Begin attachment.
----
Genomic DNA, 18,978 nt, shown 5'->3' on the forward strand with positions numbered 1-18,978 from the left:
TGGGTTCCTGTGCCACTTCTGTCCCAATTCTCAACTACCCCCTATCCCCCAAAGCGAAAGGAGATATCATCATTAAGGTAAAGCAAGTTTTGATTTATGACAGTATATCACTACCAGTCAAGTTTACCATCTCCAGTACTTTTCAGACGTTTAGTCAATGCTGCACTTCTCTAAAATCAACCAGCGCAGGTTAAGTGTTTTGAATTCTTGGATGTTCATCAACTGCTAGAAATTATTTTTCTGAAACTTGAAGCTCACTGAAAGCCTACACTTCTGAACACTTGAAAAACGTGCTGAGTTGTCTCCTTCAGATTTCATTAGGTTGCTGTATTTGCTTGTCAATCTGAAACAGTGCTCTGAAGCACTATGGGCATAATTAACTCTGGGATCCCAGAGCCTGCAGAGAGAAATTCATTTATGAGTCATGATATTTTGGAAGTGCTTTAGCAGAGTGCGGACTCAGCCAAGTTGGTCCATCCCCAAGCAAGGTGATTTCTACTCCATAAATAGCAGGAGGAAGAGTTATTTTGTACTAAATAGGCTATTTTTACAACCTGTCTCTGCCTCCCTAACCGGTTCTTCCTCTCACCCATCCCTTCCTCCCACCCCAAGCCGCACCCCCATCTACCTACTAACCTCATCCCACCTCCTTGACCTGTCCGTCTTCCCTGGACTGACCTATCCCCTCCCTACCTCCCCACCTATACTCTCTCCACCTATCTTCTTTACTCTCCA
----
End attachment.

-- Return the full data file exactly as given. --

Genomic DNA, 18,978 nt, shown 5'->3' on the forward strand with positions numbered 1-18,978 from the left:
TGGGTTCCTGTGCCACTTCTGTCCCAATTCTCAACTACCCCCTATCCCCCAAAGCGAAAGGAGATATCATCATTAAGGTAAAGCAAGTTTTGATTTATGACAGTATATCACTACCAGTCAAGTTTACCATCTCCAGTACTTTTCAGACGTTTAGTCAATGCTGCACTTCTCTAAAATCAACCAGCGCAGGTTAAGTGTTTTGAATTCTTGGATGTTCATCAACTGCTAGAAATTATTTTTCTGAAACTTGAAGCTCACTGAAAGCCTACACTTCTGAACACTTGAAAAACGTGCTGAGTTGTCTCCTTCAGATTTCATTAGGTTGCTGTATTTGCTTGTCAATCTGAAACAGTGCTCTGAAGCACTATGGGCATAATTAACTCTGGGATCCCAGAGCCTGCAGAGAGAAATTCATTTATGAGTCATGATATTTTGGAAGTGCTTTAGCAGAGTGCGGACTCAGCCAAGTTGGTCCATCCCCAAGCAAGGTGATTTCTACTCCATAAATAGCAGGAGGAAGAGTTATTTTGTACTAAATAGGCTATTTTTACAACCTGTCTCTGCCTCCCTAACCGGTTCTTCCTCTCACCCATCCCTTCCTCCCACCCCAAGCCGCACCCCCATCTACCTACTAACCTCATCCCACCTCCTTGACCTGTCCGTCTTCCCTGGACTGACCTATCCCCTCCCTACCTCCCCACCTATACTCTCTCCACCTATCTTCTTTACTCTCCA